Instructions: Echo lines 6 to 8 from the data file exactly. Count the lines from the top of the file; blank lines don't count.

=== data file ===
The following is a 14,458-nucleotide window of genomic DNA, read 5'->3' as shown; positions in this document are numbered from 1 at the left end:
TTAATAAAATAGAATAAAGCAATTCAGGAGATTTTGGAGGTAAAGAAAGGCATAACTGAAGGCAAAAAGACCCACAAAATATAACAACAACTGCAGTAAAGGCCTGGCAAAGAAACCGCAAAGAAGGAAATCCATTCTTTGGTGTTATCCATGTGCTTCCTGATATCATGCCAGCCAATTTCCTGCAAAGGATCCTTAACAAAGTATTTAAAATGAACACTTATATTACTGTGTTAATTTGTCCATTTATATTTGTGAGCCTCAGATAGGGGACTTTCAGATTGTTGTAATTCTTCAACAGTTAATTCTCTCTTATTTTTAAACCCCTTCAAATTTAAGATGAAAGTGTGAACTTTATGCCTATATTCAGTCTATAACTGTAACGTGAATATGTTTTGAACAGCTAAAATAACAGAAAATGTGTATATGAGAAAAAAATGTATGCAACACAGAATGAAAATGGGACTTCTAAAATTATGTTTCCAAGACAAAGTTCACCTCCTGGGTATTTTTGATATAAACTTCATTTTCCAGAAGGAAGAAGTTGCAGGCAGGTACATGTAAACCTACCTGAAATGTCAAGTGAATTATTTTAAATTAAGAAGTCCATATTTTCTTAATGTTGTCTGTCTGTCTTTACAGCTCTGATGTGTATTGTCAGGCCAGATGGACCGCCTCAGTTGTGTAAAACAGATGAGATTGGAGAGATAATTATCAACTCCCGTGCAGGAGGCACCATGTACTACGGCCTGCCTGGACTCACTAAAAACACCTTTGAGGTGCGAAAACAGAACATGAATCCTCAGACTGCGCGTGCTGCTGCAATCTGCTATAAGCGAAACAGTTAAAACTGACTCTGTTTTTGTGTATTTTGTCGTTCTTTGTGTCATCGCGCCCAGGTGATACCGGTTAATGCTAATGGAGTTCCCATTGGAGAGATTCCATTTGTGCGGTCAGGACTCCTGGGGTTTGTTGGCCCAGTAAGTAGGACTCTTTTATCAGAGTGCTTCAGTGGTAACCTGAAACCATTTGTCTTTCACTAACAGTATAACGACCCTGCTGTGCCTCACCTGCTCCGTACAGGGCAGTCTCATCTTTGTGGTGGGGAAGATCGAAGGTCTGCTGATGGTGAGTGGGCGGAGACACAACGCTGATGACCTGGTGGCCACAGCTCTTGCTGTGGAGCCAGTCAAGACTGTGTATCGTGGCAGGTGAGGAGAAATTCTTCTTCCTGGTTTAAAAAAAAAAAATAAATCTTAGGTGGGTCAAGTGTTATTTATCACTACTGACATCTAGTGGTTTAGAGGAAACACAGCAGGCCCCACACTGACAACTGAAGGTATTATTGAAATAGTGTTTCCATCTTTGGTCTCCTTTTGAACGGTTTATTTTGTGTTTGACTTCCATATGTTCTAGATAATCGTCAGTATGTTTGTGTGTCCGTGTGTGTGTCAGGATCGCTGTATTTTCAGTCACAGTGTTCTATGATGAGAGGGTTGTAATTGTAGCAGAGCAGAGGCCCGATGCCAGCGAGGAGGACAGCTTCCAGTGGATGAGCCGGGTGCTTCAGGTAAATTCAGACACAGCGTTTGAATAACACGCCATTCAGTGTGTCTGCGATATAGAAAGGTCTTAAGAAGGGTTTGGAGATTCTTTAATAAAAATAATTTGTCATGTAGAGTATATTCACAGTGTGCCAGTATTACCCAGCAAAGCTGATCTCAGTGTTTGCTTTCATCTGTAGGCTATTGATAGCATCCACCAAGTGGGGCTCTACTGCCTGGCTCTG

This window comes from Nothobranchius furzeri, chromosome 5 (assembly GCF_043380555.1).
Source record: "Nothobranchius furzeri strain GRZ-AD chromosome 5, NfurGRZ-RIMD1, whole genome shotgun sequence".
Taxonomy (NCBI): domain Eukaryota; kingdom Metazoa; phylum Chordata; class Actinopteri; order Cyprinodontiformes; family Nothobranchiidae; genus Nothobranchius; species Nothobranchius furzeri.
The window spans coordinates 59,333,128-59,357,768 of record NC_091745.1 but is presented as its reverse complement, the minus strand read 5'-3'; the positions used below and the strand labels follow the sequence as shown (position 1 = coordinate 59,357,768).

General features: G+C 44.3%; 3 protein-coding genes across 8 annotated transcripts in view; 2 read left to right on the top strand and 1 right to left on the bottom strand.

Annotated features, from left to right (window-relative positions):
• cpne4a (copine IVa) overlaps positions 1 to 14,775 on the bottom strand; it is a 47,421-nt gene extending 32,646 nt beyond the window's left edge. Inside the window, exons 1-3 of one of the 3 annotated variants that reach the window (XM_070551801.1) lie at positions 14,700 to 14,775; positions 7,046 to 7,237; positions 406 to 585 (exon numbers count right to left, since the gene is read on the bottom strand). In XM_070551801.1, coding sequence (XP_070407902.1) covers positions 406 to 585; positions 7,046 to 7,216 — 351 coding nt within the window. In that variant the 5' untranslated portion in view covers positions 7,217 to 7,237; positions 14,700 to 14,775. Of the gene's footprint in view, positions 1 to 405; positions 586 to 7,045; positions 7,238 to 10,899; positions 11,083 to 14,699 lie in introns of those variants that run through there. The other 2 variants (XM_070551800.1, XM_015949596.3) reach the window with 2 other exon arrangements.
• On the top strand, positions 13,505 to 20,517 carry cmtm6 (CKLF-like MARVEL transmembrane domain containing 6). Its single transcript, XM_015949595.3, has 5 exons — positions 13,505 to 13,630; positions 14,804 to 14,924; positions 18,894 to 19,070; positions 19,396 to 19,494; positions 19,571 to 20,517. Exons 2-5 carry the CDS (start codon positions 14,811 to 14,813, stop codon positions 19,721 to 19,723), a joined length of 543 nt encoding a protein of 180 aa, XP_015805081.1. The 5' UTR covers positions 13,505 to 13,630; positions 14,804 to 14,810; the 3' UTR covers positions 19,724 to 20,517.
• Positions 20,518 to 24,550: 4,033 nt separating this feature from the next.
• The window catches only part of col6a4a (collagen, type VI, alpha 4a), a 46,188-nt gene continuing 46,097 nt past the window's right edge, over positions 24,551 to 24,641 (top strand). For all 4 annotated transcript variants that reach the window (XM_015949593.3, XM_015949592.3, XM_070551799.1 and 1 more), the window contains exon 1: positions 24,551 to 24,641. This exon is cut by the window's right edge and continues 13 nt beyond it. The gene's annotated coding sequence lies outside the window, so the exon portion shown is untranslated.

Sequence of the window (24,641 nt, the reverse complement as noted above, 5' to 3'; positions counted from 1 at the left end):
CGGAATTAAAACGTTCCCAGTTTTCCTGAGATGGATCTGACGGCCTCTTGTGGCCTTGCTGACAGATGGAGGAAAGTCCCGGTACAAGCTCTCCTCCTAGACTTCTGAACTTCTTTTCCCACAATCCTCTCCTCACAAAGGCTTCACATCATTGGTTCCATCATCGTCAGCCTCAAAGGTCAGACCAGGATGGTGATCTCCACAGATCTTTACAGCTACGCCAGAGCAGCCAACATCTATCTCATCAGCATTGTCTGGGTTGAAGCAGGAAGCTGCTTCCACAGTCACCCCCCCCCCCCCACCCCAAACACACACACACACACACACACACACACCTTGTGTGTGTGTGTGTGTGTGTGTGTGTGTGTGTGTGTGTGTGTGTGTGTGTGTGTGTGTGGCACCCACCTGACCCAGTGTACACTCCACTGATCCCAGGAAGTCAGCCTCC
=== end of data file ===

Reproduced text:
The window spans coordinates 59,333,128-59,357,768 of record NC_091745.1 but is presented as its reverse complement, the minus strand read 5'-3'; the positions used below and the strand labels follow the sequence as shown (position 1 = coordinate 59,357,768).

General features: G+C 44.3%; 3 protein-coding genes across 8 annotated transcripts in view; 2 read left to right on the top strand and 1 right to left on the bottom strand.

Annotated features, from left to right (window-relative positions):